Egypt, new dimensions, new frontiers

New Dimensions... - Economy - Banking - Investment - - Fueling the Region -
Privatising Power
- Building for the future - The Past as Present - The next step

Fueling the Region

Egypt's energy sector has made significant strides in the last year, and the government has taken significant steps toward greater energy exports, especially natural gas.

Important new reserves have recently been discovered on Egypt's northwest Mediterranean Coast. Analysts have confirmed that the gas potential of these new fields amounts to 80 trillion cubic feet (tcf), and there is further speculation that the off-shore tracks could hold 100 tcf or more. These reserves include the West Delta Deep Marine, where BG International of the UK is developing two fields that will be producing 530 million cubic feet per day beginning in 2003; the West Mediterranean Deep Marine, involving BP; and the Northeast Mediterranean Deep Marine being developed by Royal Dutch-Shell.

"We are looking to develop all possible avenues: gas to liquid, gas to petrochemicals, gas through pipelines. Just name it, and we are doing it," says Egypt's Minister of Petroleum Sameh Fahmy . "We have a very exciting strategy, with some challenging objectives." Fahmy's main objective is to develop export markets for natural gas, "since without the markets you cannot start to exploit the resources."

EGPC Chairman Mohamed Tawila agrees: "Gas exports are our number one challenge, and we also face the challenge of maximizing the utilization of gas components.

Egypt -

After the increase in proven gas reserves, we have ascertained that the home market can be met."

The Ministry's integrated gas strategy has involved the development of the Egyptian Natural Gas Co. (Gasco) , "to expand the infrastructure of gas transmission and distribution, which is the core of theindustry," says Tawila, who worked alongside Fahmy to formulate the strategy.

Minister Fahmy is also planning to inject dynamism into the petroleum sector and increase private participation in public companies through IPOs on the stock market. "Like any other industry we are trying to utilize the open market," says Fahmy.

This year Gasco intends to issue an IPO, and plans are under way for shares to be sold in Midor, Midtap and Egypt Gas. "We would like to have other shareholders to support these companies financially, and to provide funds to be put back into developments in the industry," says Tawila.

Petrojet is a good example of the high standards of Egypt's oil and gas companies. The Petroleum Projects and Technical Consultations Co. is leading the way on numerous construction projects in the areas of oil refineries, oil and gas production, chemical and industrial projects. In order to compete with multinationals, Petrojet has had to restructure and build alliances.
Mr. Moustafa Shaarawi, Chairman and CEO of Petrojet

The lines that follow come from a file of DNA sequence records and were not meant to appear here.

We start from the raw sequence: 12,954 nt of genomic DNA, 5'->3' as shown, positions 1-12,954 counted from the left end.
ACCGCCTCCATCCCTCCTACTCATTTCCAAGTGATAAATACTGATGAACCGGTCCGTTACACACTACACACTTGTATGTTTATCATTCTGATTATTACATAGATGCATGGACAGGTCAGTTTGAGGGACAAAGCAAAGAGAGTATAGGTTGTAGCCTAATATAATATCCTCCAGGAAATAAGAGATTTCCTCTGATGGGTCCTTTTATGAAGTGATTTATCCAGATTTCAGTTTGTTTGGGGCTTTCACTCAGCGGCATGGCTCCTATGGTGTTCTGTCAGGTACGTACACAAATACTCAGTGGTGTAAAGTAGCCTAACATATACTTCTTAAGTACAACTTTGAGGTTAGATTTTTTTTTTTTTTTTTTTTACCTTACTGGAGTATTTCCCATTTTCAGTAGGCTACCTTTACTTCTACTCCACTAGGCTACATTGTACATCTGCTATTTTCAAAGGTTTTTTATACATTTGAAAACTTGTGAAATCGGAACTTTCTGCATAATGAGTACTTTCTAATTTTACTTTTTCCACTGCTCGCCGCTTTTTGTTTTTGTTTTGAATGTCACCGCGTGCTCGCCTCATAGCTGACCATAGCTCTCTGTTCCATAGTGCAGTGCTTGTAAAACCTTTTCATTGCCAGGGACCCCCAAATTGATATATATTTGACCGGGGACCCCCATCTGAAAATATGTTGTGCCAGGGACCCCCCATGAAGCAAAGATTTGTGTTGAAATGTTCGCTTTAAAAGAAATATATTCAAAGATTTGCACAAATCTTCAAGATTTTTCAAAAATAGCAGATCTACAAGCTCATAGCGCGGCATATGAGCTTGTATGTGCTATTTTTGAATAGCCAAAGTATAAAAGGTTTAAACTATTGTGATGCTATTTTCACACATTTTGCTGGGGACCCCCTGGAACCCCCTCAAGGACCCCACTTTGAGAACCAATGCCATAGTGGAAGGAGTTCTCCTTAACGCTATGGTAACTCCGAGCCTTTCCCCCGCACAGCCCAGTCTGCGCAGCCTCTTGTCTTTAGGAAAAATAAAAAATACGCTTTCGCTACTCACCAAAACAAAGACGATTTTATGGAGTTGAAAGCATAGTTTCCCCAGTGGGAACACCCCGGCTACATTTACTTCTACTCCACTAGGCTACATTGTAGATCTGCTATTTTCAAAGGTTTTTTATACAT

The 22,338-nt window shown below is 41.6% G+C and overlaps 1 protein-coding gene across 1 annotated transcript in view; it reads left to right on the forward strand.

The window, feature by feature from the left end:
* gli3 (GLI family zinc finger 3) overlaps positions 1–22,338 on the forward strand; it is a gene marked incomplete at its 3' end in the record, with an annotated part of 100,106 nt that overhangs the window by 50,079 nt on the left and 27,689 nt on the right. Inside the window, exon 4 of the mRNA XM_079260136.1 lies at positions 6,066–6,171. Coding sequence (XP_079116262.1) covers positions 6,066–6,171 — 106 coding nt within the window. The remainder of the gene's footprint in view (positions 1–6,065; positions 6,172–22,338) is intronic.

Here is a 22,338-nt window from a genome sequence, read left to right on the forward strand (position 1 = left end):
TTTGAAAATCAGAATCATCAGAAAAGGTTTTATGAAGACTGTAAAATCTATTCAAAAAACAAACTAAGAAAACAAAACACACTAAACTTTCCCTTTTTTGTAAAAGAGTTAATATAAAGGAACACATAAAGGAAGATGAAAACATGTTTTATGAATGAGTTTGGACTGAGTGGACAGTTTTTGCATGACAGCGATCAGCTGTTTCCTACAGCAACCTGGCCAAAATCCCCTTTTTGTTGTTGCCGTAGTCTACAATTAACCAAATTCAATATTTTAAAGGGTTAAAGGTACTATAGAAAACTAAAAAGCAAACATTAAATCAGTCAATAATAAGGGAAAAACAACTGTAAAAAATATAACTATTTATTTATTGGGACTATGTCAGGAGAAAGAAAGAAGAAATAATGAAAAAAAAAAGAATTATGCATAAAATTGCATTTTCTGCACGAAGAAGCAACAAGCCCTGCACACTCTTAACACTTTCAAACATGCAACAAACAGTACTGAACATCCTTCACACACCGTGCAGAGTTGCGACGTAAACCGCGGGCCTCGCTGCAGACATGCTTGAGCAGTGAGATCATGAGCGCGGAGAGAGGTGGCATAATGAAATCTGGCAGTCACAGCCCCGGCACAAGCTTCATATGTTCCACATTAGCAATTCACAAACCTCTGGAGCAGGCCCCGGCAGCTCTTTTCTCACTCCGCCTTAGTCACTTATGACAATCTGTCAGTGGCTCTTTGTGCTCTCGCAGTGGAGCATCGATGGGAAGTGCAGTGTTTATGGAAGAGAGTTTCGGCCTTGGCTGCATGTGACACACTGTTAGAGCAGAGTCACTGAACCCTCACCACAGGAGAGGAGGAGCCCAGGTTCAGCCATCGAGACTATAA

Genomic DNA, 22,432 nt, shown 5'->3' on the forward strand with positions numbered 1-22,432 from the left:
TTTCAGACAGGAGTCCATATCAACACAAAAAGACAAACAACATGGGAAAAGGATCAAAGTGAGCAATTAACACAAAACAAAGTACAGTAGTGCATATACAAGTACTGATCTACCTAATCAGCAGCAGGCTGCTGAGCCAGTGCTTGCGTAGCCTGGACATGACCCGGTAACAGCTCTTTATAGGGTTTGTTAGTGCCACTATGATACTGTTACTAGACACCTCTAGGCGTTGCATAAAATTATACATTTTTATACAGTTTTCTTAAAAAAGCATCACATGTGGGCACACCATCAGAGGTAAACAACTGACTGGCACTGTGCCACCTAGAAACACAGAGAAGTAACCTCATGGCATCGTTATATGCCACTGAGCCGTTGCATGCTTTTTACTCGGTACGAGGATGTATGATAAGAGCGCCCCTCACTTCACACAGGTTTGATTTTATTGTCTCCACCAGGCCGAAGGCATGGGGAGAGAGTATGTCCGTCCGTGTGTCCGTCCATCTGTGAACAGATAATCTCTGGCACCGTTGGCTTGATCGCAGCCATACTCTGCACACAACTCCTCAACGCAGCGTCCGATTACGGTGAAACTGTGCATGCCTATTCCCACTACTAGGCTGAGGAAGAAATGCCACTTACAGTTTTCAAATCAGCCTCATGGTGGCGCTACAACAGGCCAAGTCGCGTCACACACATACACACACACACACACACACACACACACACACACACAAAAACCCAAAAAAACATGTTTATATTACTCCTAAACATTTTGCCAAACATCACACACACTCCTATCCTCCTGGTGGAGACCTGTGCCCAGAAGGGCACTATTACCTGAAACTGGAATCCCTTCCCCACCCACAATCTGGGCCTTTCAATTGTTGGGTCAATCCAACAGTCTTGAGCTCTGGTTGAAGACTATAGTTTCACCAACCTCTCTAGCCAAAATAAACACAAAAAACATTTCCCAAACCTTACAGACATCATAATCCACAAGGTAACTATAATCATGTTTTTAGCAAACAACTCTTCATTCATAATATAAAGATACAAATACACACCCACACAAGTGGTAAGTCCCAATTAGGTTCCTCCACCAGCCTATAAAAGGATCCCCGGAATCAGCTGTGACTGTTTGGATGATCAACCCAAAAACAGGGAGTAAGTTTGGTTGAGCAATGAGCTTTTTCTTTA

"We are improving the internal structure of the company to increase our capabilities," says Mustafa Shaarawi , Petrojet 's new chairman and CEO. Highlighting current projects such as the construction of the Rosetta Gas Field Development for British Gas, Shaarawi stresses that Petrojet is "looking to establish a network of alliances with international companies, to work with them as a subcontractor or a joint-venture partner for construction."

Adding to the government's drive to export is the realization that for the first time since the 1970s, Egypt is running a deficit on its oil and gas balance of payments. While falling crude production from the Gulf of Suez--now 780,000 barrels per day, down from 900,000 per day in the mid-'90s--is nothing new, greater costs surrounding gas production are. As gas production has increased, so have the costs incurred by the Egyptian General Petroleum Company (EGPC) to pay foreign companies involved in field development. Also, rising domestic demand has led to greater imports of liquefied petroleum gas, totaling between $300 million and $400 million a year.

Foreign operators are working on projects to get Egypt's gas to new markets through pipelines or through liquefied natural gas (LNG). Agip of Italy and BP are working on gas pipeline projects through Israel and Jordan, respectively, while BG and Shell are concentrating on LNG exports.

Egyptian officials see Spain, Italy and Turkey as primary consumers of Egyptian gas, with Portugal and Greece seen as good prospects. Egypt's decision to go ahead with exports to Israel has given birth to the private-sector venture East Mediterranean Gas (EMG) , led by Hussein Salem, chairman of EMG and the Salem Group. EMG is currently approaching Egyptian gas producers and Israeli buyers, especially electric authorities.

Benefiting from this increased potential in Egypt's oil and gas market is the Pico Group , a dynamic holding company that is, according to CEO Salah Diab , "the first and so far only Egyptian independent company producing oil." Pico is looking at adopting new technologies in order to double existing output and produce LNG for export markets.

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© World INvestment NEws, 2000.
This is the electronic edition of the special country report on Egypt published in Forbes Global Magazine.
August 7th 2000 Issue.
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